Beginning in 1872, Anthony Comstock led a campaign against what he considered indecent and immoral items such as lewd or pornographic materials and contraceptive devices. In 1893, the United States Congress passed the Act for the “Suppression of Trade in, and Circulation of, Obscene Literature and Articles of Immoral Use,” or “Comstock Act,” after which many Americans faced charges for mailing things considered obscene or immoral. The following records show several instances of citizens in the Philadelphia region standing trial under this law. Though not all were found guilty of crimes, Comstock’s policy put the private matters of each individual in the public sphere. Although over a century old, the effects of the Comstock Act and the anti-vice movements have shaped societal concepts and legal decisions in the twentieth century.
U.S. vs Algernon H Wilcox and Augustus S Meyers, Case File page 2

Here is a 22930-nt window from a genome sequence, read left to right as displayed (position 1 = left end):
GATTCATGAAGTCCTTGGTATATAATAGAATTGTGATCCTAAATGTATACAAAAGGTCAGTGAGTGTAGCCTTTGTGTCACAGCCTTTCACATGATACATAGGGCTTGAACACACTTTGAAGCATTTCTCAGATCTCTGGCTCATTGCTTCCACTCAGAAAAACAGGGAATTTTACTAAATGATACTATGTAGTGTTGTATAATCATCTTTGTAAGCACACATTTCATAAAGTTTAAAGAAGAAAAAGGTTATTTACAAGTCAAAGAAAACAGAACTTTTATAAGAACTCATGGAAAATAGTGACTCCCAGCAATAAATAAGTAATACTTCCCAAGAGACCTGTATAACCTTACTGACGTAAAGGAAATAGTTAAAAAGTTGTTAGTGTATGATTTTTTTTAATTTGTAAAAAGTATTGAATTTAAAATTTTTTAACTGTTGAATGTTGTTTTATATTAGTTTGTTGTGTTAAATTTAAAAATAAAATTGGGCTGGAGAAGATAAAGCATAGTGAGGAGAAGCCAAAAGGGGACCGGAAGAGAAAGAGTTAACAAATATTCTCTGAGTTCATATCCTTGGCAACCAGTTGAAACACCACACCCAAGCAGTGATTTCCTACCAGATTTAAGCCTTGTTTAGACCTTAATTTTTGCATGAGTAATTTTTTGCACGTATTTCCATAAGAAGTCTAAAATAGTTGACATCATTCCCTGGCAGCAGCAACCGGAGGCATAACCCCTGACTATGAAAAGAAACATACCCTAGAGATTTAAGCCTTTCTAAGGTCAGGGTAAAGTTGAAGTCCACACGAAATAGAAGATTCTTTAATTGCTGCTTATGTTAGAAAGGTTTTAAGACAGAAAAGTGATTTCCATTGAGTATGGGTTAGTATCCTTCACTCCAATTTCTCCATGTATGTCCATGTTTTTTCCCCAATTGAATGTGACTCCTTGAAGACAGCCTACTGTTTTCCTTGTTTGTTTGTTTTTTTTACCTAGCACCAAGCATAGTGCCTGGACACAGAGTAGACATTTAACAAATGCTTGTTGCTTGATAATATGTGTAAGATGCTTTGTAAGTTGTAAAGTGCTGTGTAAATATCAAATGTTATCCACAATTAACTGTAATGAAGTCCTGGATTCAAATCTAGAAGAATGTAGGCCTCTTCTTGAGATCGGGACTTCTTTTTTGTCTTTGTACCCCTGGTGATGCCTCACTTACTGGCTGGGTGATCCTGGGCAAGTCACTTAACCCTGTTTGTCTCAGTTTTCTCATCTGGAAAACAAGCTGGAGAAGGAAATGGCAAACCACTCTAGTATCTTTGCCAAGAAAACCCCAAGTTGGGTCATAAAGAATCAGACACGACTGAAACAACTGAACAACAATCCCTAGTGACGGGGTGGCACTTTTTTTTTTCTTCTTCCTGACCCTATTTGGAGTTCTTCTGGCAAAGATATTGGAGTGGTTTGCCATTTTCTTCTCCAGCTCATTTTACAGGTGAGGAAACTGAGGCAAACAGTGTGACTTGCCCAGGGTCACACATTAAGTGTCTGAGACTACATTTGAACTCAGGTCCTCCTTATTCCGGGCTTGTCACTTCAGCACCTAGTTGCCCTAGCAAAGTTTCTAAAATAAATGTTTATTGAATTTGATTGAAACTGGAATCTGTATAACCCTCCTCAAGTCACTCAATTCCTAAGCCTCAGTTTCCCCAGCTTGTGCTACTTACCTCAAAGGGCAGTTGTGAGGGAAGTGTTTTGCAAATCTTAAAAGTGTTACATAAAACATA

Algernon H Wilcox and Augustus L Meyers both pleaded not guilty to depositing in the mail an article meant for the prevention of conception, and in July 1884 the jury found both men not guilty.
Wilcox’s court docket serves as a timeline of events in his trial, which culminated in the exoneration of himself and Augustus Meyers.
U.S. vs Albert Niebergall Case File, page 2
U.S. vs Albert Niebergall Case File, Page 3
U.S. vs Pennock M Way, Case File page 2
U.S. vs Pennock M Way, Plaintiff Bill
This exhibit was compiled through the collaborative efforts of Ashley Stevens, Archives Technician; Benjamin Springle, Intern; and Grace DiAgostino, Pathways Graduate Student Trainee.
Want to learn more about the records used in this exhibit? Email us at firstname.lastname@example.org
View OPA catalog entries for documents used in this exhibit here: http://research.archives.gov/description/279067